Remote learning challenges causes reflection

Fall semester is done, now what?


Ian Cunningham

A Chromebook shows an error message when WiFi connection was lost, a feeling and moment that so many students have faced this semester.

Ian Cunningham, Staff Reporter

As the first fully remote semester in GCHS history comes to a close, it’s important to look back on what has gone well and where we have fallen short. Although this is a personal question that every person must take time to answer for themselves, there are some shared struggles among students and teachers. Students and teachers alike have experienced some similar issues this semester.

Some students and teachers are struggling to connect with each other over Zoom calls and emails. Teachers like AP biology teacher Kevin O’Connor are finding that they must adapt their teaching methods to most effectively reach their students.

 “Whenever I post on Schoology… I have to take more steps and be more deliberate ahead of time to make sure that [the materials will be interpreted] the way I want it to be, to make it easier for kids to be successful moving forward,” said O’Connor. 

In a similar way, some students feel that they are not connecting with their teachers and classmates over Zoom calls. Students are also finding that technology issues put some students at a disadvantage when it comes to staying involved and engaged in the class.

Students like sophomore Draeden Rowe feel that, “Especially wifi problems, if you have a bunch of people on at the same time,” can cause a barrier between the student and the material being taught in class.

One of the largest issues that students face is the lack of a school environment. The-in person environment is much more controlled than the average student’s home. We fill our homes with things that we enjoy and are passionate about. Whether it be your phone, family members, unexpected noises, or a number of other distractions, it can all play a part in distracting students from the task at hand. 

Sophomore William Shufreider explained, “You have your phone right next to you a lot. When we were in school your phone would be in your bag or in your pocket… It can be hard, when you get a notification you want to see what it is.”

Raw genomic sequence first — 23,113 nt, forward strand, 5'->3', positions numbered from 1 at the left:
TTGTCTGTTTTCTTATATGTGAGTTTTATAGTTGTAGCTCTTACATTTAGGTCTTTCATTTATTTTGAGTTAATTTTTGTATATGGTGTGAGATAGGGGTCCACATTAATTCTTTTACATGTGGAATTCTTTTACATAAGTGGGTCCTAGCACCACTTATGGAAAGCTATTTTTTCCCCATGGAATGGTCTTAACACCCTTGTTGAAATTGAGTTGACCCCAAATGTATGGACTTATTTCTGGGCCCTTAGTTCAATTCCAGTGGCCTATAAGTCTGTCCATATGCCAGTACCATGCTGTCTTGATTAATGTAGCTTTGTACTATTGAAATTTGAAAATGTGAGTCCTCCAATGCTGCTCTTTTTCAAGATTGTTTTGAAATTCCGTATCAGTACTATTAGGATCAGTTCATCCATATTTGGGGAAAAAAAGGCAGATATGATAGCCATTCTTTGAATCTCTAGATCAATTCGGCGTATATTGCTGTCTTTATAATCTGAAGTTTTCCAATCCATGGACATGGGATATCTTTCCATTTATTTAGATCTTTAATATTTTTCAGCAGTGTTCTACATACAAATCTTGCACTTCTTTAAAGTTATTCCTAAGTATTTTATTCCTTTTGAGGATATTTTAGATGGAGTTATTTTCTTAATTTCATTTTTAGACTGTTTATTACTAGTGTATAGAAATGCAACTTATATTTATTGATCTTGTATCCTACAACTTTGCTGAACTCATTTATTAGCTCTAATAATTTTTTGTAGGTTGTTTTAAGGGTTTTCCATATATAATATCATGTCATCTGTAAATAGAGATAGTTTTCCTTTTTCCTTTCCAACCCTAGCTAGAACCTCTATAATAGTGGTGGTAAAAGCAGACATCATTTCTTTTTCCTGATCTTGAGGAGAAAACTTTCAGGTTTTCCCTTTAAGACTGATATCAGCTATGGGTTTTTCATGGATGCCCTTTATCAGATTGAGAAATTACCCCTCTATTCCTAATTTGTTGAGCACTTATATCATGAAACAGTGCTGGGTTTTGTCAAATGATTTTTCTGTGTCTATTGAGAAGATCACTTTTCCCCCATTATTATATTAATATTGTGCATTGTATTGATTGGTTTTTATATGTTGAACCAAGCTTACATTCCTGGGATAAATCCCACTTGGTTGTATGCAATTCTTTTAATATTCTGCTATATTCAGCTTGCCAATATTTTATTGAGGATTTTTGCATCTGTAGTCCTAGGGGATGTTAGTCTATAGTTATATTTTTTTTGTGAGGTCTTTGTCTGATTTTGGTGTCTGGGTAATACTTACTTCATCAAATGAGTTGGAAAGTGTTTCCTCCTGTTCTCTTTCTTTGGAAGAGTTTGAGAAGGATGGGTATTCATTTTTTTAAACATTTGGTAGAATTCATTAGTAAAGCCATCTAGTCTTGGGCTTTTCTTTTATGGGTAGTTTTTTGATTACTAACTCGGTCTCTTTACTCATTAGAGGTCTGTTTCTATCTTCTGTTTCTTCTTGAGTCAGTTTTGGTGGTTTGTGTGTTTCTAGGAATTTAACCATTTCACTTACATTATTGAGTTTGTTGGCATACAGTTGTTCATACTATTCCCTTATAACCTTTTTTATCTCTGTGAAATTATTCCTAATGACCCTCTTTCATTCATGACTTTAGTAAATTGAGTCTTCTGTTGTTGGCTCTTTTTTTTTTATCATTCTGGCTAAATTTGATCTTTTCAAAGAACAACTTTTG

O’Connor feels that the best way to make the remote learning environment the best it can be for students is for individual teachers to take their own steps to make their class better for their students. This can be seen all over the school district this semester. Students have brought up concerns and shortcomings, and teachers have listened. The single most important thing that you can do as a student is to make your voice heard.

As the Greek philosopher, Socrates once said, “The secret of change is to focus all of your energy, not on fighting the old, but on building the new.”

Socrates’ quote applies beautifully to the position of many students during remote learning. Many students tend to be cynical when it comes to the challenges that the education system faces. These issues are not new, although they might be extenuated by our current remoting learning situation. They may seem like an insurmountable problem, but there are things we can control. Remain critical without being cynical. Be passionate about things that matter most to you. Be an advocate for change. As students, we hold a lot of opinions, values, and ideas about what school and the world should be. We have a duty to ourselves to use our perspective and influence to drive the changes that we want to see. As we move into 2021, what changes do you want to see in the new year?